Hiking with Meghan at the White Tank mountains near Glendale, AZ. Dressed in khaki shorts, my blue and orange pumas, white ankle socks, my orange rope-anklet from Alan Brooks, (my British co-counselor from last summer), my green Minnesota North Stars hat, and a bright blue KU shirt I got from my brother. Shirt has a giant “KU” in red on the front of the shirt. A pair of hikers, an old man and woman, pass us. They freeze.
“What?” I ask.
“Rock chalk Jayhawk!”
I laugh. “Oh. Sorry, I didn’t hear you.” And then… “Yeah, I’m not from Kansas.”
“Nope. I got it from my brother.”
“Oh…” Disappointment? Newfound boredom? What? “Does he like it there?”
“He loves it.”
Relief, into happiness. “Well, I’m glad that he does.”
That’s the problem with misrepresenting your fandom through clothes or other gear. Even wearing the hat of a now sort-of defunct hockey team, I’ve encountered a fair amount of North Star fans, people who excitedly hurry over to talk hockey with me, dropping names like Curt Giles and Basil McRae and Elmer “Moose” Vasko, waiting for me to respond in like-minded nostalgic fashion, only to have me tell them in great disappointment: “Actually, I’m not a fan. I just have the hat…” I then try to explain to them the significance of the hat, how I go to a camp called North Star, how I love hanging out in Duluth and Minneapolis, how one of my best friend’s gave it to me…but by now they’re gone, shuffling off to someplace else.
If there is one mistake that we’ve definitely made during the first half of this trip, it’s been setting aside too much time in the Phoenix area. I’ve loved spending time with Uncle Eddie, Aunt Sharon, and the kids, as well as Aunt Andi & Uncle Terry, and it’s been great staying at this condo with Don and Bonnie and getting an opportunity to see the Cubs play spring ball, but it was during the early part of our trip that I really felt like we were exploring, which has been my goal ever since the road trip’s initial conception. Now I feel like we’re vacationing.
It’s clear now that even with the time we had to take out of the trip due to Meghan’s grandmother’s passing, we would have had time to head south east through Tennessee and down to the Atlantic at near the Florida/Georgia border. We would have then gone west through Atlanta, stopping on the Emory campus to see my camp friend Aaron Hamer, then through the mystery states that are Alabama and Mississippi on I-10 before experiencing New Orleans. We would have then entered Texas at Houston, missed JR in Oklahoma as well as Dallas and possibly Austin, instead following 10 to San Antonio and onward from there.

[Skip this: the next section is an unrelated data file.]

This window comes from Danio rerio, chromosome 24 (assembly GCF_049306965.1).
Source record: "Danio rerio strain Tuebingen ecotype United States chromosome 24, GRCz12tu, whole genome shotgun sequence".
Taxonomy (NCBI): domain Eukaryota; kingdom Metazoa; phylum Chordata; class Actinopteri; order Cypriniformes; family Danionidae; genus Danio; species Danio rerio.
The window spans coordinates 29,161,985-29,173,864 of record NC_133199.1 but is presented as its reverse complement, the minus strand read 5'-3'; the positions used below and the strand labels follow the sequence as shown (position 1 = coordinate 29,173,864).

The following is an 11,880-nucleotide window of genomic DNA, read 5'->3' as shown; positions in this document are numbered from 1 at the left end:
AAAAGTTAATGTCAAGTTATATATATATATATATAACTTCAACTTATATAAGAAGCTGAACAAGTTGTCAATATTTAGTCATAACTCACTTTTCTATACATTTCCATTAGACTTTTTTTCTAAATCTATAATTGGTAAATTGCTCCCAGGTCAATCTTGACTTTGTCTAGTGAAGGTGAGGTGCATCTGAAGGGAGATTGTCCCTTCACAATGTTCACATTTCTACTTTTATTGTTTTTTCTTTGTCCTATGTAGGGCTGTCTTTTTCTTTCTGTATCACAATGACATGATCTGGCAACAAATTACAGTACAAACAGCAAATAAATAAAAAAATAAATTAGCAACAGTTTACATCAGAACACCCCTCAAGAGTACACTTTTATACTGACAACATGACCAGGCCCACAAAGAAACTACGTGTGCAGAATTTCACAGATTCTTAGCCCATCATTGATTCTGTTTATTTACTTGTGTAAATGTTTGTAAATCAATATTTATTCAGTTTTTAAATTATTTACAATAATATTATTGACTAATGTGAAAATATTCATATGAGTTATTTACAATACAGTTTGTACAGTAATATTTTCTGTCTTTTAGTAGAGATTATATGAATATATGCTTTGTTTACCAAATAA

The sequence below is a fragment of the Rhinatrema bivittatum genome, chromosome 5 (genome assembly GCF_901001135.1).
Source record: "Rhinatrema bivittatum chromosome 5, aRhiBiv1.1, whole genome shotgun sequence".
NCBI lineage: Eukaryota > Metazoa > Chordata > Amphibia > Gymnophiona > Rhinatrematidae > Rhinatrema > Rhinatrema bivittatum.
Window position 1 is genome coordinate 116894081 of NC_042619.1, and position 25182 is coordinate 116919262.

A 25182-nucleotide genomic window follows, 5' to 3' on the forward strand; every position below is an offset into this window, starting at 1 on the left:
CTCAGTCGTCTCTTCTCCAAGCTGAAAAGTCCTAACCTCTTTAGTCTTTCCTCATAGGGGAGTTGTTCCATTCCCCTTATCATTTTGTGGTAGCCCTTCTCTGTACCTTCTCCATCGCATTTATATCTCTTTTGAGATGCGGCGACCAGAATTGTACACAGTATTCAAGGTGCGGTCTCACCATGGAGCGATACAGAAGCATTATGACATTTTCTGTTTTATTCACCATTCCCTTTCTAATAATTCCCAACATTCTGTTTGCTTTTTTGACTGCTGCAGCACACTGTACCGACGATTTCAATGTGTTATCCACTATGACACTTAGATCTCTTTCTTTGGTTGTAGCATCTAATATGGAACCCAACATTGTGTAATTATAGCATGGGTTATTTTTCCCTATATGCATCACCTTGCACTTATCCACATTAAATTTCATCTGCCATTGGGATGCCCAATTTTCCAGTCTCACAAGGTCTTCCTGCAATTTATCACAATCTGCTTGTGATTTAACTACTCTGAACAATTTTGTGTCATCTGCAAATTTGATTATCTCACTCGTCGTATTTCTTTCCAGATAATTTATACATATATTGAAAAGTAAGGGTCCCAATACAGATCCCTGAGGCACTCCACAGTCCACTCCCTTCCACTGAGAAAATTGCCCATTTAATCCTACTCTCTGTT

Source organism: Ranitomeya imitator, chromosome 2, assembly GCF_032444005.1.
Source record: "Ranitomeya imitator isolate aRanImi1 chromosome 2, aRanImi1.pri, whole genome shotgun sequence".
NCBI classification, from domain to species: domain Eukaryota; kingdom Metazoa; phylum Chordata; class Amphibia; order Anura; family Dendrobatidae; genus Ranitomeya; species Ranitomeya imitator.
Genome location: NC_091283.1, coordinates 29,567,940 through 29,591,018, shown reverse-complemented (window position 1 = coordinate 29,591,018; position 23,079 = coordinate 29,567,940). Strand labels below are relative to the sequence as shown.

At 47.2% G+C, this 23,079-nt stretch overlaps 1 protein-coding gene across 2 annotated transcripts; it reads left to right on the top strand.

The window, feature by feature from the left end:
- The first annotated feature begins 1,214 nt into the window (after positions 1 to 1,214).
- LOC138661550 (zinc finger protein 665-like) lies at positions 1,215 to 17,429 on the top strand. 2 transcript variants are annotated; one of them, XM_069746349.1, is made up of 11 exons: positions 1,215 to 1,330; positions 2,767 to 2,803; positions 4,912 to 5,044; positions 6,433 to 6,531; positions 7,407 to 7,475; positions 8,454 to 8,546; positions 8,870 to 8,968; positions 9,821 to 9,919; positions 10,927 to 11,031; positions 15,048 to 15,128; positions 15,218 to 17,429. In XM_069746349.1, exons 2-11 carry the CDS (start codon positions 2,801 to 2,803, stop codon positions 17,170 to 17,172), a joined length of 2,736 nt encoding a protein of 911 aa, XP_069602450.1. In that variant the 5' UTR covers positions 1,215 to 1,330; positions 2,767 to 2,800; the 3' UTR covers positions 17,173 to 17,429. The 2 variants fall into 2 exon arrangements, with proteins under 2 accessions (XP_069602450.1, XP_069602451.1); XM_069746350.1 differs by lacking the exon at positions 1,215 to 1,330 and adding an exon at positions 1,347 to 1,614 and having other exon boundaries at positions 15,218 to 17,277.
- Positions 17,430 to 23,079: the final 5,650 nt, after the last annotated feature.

I am very excited to see the Pacific Northwest; it’s an entire region that I know only from pictures. But in a different way it would have been cool to see the “Deep South.” I can’t hide the fact that the South intimidates me, and I don’t try to. While I know the Northwest from pictures, I know the South from stereotypes, both good (southern hospitality) and bad (Confederate flag waving racists). I greatly wish to visit that area and experience it…it sometimes feels like I’m a child who has been told repeatedly by his parents to “stay away from the Old Carter place,” and so my friends and I creep past it and exchange myths and ghost stories about all of the horrible things that have happened within its walls, and yet all the while the house is home to…who, exactly?
I’m not sure.
America is a vast and spectacular land, filled with a multitude of people and cultures. And I feel like I can relate to nearly all of them including most of the ones that I’ve yet to be exposed to. But I don’t feel like I relate to the South, an area and a people that feels entirely foreign to me. I don’t think that we will get an opportunity to explore that part of the country during this trip, but in my quest to fully experience America I am greatly anticipating my eventual visit to the South.